Nation-wide measure of variability in HCMV, EBV and BKV DNA quantification among centers involved in monitoring transplanted patients

Isabella Abbate, Antonio Piralla, Agata Calvario, Annapaola Callegaro, Cristina Giraldi, Giovanna Lunghi, William Gennari, Giuseppe Sodano, Paolo Ravanini, Pier Giulio Conaldi, Marialinda Vatteroni, Aurelia Gaeta, Pierpaolo Paba, Rossana Cavallo, Fausto Baldanti, Tiziana Lazzarotto

Research output: Contribution to journalArticlepeer-review


Background Inter-laboratory variability in quantifying pathogens involved in viral disease following transplantation may have a great impact on patient care, especially when pre-emptive strategies are used for prevention. Objectives The aim of this study was to analyze the variability in quantifying CMV, EBV and BKV DNA from 15 virology laboratories of the Italian Infections in Transplant Working Group (GLaIT) involved in monitoring transplanted patients. Study design Panels from international Quality Control programs for Molecular Diagnostics (QCMD, year 2012), specific for the detection of CMV in plasma, CMV in whole blood (WB), EBV and BKV were used. Intra- and inter-laboratory variability, as well as, deviations from QCMD consensus values were measured. Results 100% specificity was obtained with all panels. A sensitivity of 100% was achieved for EBV and BKV evaluations. Three CMV samples, with concentrations below 3 log10 copies/ml, were not detected by a few centers. Mean intra-laboratory variability (% CV) was 1.6 for CMV plasma and 3.0 for CMV WB. Mean inter-laboratory variability (% CV) was below 15% for all of the tested panels. Inter-laboratory variability was higher for CMV in WB with respect to the CMV plasma panel (3.0 vs 1.6% CV). The percentiles 87.7%, 58.6%, 89.6% and 74.7% fell within ± 0.5 log10 difference of the consensus values for CMV plasma, CMV WB, EBV and BKV panels, respectively. Conclusions An acceptable intra- and inter-laboratory variability, in comparison with international standards was observed in this study. However, further harmonization in viral genome quantification is a reasonable goal for the future.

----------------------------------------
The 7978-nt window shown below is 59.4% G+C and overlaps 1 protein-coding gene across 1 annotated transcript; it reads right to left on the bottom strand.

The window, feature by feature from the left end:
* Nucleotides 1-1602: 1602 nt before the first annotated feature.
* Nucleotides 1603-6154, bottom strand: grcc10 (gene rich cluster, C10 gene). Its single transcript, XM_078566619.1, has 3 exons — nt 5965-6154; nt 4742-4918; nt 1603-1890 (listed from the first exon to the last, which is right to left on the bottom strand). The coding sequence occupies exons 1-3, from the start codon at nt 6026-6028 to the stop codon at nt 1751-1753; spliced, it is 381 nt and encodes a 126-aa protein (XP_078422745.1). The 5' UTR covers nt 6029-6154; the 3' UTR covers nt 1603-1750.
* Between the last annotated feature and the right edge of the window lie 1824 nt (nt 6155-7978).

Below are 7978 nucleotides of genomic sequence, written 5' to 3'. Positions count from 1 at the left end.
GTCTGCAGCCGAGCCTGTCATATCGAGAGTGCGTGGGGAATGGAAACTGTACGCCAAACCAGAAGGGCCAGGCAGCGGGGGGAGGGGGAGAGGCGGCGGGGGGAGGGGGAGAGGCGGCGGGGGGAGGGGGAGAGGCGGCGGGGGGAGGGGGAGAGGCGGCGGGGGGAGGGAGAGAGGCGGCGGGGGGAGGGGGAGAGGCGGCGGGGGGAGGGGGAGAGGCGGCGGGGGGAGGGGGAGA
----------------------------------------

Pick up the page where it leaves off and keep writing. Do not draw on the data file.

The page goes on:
Original languageEnglish
Pages (from-to)76-83
Number of pages8
JournalJournal of Clinical Virology
Publication statusPublished - Sep 1 2016


  • Multicenter evaluation
  • Standardization
  • Transplantation

ASJC Scopus subject areas

  • Virology
  • Infectious Diseases


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